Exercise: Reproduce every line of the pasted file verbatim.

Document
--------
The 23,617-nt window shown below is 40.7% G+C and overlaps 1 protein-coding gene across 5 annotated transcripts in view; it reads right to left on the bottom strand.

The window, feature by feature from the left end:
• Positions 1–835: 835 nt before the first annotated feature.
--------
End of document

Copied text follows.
The 23,617-nt window shown below is 40.7% G+C and overlaps 1 protein-coding gene across 5 annotated transcripts in view; it reads right to left on the bottom strand.

The window, feature by feature from the left end:
• Positions 1–835: 835 nt before the first annotated feature.